Seven North Carolina parents, in conjunction with the North Carolina Association of Educators (NCAE) and the National Education Association (NEA), are suing in an attempt to abolish the state’s Opportunity Scholarship Program. On Monday, the parents filed a lawsuit in Wake County Superior Court challenging the constitutionality of the voucher program that is used by thousands of lower-income parents across the state to send their children to the school of their choice.
Established by the NC General Assembly in 2014, the Opportunity Scholarship Program provides “tuition assistance up to $4,200 per year for awarded students who enroll in a participating nonpublic school.” The scholarships are awarded based on financial need, and in the 2019-2020 school year, 12,284 students received an Opportunity Scholarship.
But this program has long been the target of criticism by school choice opponents. As NC Family reported in 2015, two lawsuits were filed to block the program before it went into effect. (The NCAE was involved in this suit as well). A Superior Court Judge ruled the program unconstitutional, but thankfully, in July 2015, the NC Supreme Court overturned that ruling 4-3, and the program was allowed to proceed.
Now, the makeup of the NC Supreme Court is very different than it was in 2015, and opponents of school choice are trying once again. Current state Supreme Court Justices Beasley, Hudson, and Ervin were the three dissenters in the 2015 ruling. The only justice still remaining who ruled in favor of the Opportunity Scholarship Program in 2015 is Justice Paul Newby, who is currently the sole conservative justice on the court.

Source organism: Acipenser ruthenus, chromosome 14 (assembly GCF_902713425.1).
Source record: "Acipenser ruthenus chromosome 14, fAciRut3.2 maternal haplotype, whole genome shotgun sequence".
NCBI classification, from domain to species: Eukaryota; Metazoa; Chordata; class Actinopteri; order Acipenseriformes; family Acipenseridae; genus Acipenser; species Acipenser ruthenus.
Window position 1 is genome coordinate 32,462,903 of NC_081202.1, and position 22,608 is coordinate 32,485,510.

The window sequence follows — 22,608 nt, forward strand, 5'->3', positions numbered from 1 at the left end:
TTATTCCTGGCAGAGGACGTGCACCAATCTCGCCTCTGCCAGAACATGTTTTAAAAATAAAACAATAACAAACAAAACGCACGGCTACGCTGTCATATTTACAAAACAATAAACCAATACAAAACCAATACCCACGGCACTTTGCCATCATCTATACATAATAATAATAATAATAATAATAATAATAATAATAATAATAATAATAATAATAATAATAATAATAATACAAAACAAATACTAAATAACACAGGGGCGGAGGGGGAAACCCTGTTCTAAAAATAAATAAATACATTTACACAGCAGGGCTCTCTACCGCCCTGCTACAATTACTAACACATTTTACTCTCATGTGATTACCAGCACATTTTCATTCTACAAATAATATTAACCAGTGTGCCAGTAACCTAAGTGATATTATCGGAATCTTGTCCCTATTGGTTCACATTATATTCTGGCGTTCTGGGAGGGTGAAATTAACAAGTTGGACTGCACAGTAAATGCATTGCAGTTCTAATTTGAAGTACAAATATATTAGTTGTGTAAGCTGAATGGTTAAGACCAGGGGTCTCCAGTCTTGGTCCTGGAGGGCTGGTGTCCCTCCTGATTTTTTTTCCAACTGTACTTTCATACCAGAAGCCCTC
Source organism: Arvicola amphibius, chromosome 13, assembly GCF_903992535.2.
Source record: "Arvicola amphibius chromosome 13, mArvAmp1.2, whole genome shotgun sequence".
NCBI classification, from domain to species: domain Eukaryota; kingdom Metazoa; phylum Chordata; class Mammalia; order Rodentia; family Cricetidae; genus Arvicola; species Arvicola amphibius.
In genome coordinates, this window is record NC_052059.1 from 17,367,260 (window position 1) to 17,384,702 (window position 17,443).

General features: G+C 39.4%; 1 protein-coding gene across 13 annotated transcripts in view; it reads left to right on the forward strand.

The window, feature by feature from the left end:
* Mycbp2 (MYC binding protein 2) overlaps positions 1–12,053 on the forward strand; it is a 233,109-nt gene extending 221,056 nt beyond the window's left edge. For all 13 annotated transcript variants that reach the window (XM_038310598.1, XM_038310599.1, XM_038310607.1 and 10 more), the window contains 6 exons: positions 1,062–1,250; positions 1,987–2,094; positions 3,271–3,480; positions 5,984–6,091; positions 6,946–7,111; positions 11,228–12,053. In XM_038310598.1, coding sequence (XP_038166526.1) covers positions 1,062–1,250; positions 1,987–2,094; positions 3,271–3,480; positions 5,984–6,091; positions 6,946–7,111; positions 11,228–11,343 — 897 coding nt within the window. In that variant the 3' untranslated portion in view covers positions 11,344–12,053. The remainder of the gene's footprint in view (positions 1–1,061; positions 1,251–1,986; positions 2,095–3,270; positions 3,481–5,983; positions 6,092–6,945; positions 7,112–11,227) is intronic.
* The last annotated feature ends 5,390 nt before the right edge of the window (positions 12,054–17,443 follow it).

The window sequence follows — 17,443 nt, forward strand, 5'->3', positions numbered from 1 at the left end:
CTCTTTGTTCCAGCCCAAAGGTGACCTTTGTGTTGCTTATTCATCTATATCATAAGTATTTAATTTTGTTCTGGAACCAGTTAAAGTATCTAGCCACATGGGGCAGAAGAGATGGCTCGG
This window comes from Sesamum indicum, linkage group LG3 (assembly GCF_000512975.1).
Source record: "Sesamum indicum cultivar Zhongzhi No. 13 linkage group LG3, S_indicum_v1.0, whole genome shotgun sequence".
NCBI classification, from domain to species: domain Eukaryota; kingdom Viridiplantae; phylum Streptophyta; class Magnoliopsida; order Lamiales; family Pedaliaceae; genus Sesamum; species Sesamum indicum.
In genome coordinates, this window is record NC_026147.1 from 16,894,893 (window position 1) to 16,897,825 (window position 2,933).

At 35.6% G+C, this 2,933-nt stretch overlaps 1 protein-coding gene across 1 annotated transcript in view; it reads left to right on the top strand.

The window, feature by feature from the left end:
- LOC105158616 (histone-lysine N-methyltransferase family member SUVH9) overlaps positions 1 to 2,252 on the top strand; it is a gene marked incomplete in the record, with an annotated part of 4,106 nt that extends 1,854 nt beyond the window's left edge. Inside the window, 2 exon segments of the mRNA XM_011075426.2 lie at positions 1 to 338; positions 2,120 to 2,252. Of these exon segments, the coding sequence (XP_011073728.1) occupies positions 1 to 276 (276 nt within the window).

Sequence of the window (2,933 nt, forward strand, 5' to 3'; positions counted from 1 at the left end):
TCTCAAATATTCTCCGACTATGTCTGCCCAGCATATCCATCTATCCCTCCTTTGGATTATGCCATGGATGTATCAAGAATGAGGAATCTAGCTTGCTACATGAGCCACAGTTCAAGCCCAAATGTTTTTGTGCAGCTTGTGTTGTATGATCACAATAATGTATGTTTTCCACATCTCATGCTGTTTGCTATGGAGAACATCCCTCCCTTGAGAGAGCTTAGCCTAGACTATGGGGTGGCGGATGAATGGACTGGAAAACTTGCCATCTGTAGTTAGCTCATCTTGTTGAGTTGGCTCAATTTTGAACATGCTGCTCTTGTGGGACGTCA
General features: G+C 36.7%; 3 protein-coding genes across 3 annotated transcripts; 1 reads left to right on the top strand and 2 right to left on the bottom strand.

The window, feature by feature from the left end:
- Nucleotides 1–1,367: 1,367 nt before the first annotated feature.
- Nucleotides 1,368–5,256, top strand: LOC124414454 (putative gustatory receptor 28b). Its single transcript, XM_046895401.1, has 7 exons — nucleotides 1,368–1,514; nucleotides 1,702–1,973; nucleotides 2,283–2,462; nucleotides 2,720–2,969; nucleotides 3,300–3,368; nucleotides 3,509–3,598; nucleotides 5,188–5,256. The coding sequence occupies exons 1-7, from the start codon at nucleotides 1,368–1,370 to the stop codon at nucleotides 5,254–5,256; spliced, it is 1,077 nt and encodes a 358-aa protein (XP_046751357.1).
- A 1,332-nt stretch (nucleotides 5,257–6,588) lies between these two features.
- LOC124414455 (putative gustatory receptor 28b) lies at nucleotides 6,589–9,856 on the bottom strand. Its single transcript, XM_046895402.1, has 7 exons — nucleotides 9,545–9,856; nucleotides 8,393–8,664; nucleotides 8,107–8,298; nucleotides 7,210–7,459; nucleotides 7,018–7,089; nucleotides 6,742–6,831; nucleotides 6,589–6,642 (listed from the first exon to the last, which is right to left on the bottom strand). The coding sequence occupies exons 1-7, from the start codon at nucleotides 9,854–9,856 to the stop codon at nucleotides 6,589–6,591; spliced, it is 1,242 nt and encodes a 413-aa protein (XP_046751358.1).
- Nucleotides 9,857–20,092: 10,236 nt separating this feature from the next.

“Voucher opponents hope that our left-leaning state Supreme Court will do what the court wouldn’t in 2015—use an elastic interpretation of the state constitution to eliminate the state’s private school scholarship program for low-income children,” said Terry Stoops, vice president of research and director of education studies at the John Locke Foundation.
In a news release from the NCAE supporting the lawsuit, president Tamika Walker Kelly argued, “Using public money to pay for private schools is part of a broad assault on public schools and on our state constitution.” The news release and the lawsuit particularly take aim at religious schools, accusing them of “[focusing] exclusively on inculcating religious beliefs,” and “[discriminating] on the basis of sexual orientation” and “against LGBTQ students and educators.”
The Opportunity Scholarship Program provides thousands of families in our state with educational options that would otherwise be unavailable to their children. If this lawsuit is successful, these families would lose their scholarships, and many parents would have to send their children back to public schools that may not best suit each child’s personal learning needs.
For more information and research on school choice programs and their effectiveness, check out NC Family’s recent Family Policy Matters radio show and podcast, “Analyzing School Choice Programs” with Marty Lueken from EdChoice.